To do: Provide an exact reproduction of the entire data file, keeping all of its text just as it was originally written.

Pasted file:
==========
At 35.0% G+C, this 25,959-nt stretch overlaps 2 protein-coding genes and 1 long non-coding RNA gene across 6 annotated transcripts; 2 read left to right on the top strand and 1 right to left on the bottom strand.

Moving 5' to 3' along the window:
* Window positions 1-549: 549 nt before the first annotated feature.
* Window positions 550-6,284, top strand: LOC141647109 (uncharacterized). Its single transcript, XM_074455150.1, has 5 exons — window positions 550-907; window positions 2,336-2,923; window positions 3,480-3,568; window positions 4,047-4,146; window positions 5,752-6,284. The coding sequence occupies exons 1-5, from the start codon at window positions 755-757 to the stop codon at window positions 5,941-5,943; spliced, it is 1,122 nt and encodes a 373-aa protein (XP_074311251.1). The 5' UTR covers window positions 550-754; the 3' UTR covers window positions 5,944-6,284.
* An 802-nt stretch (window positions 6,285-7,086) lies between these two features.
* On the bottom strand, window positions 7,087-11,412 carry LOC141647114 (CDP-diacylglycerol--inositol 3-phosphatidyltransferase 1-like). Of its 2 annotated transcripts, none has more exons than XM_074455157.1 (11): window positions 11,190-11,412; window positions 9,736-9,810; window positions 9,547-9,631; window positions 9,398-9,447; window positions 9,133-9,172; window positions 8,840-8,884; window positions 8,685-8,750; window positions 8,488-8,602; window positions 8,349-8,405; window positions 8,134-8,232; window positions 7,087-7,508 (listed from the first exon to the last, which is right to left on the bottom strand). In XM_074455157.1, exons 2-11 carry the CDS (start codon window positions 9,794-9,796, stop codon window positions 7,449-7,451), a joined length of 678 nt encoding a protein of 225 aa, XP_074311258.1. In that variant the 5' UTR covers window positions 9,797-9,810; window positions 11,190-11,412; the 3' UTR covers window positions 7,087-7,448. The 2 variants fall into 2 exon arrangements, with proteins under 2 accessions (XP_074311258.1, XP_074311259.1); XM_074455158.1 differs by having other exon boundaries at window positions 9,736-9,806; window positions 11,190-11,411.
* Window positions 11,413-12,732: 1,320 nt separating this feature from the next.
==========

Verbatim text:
At 35.0% G+C, this 25,959-nt stretch overlaps 2 protein-coding genes and 1 long non-coding RNA gene across 6 annotated transcripts; 2 read left to right on the top strand and 1 right to left on the bottom strand.

Moving 5' to 3' along the window:
* Window positions 1-549: 549 nt before the first annotated feature.
* Window positions 550-6,284, top strand: LOC141647109 (uncharacterized). Its single transcript, XM_074455150.1, has 5 exons — window positions 550-907; window positions 2,336-2,923; window positions 3,480-3,568; window positions 4,047-4,146; window positions 5,752-6,284. The coding sequence occupies exons 1-5, from the start codon at window positions 755-757 to the stop codon at window positions 5,941-5,943; spliced, it is 1,122 nt and encodes a 373-aa protein (XP_074311251.1). The 5' UTR covers window positions 550-754; the 3' UTR covers window positions 5,944-6,284.
* An 802-nt stretch (window positions 6,285-7,086) lies between these two features.
* On the bottom strand, window positions 7,087-11,412 carry LOC141647114 (CDP-diacylglycerol--inositol 3-phosphatidyltransferase 1-like). Of its 2 annotated transcripts, none has more exons than XM_074455157.1 (11): window positions 11,190-11,412; window positions 9,736-9,810; window positions 9,547-9,631; window positions 9,398-9,447; window positions 9,133-9,172; window positions 8,840-8,884; window positions 8,685-8,750; window positions 8,488-8,602; window positions 8,349-8,405; window positions 8,134-8,232; window positions 7,087-7,508 (listed from the first exon to the last, which is right to left on the bottom strand). In XM_074455157.1, exons 2-11 carry the CDS (start codon window positions 9,794-9,796, stop codon window positions 7,449-7,451), a joined length of 678 nt encoding a protein of 225 aa, XP_074311258.1. In that variant the 5' UTR covers window positions 9,797-9,810; window positions 11,190-11,412; the 3' UTR covers window positions 7,087-7,448. The 2 variants fall into 2 exon arrangements, with proteins under 2 accessions (XP_074311258.1, XP_074311259.1); XM_074455158.1 differs by having other exon boundaries at window positions 9,736-9,806; window positions 11,190-11,411.
* Window positions 11,413-12,732: 1,320 nt separating this feature from the next.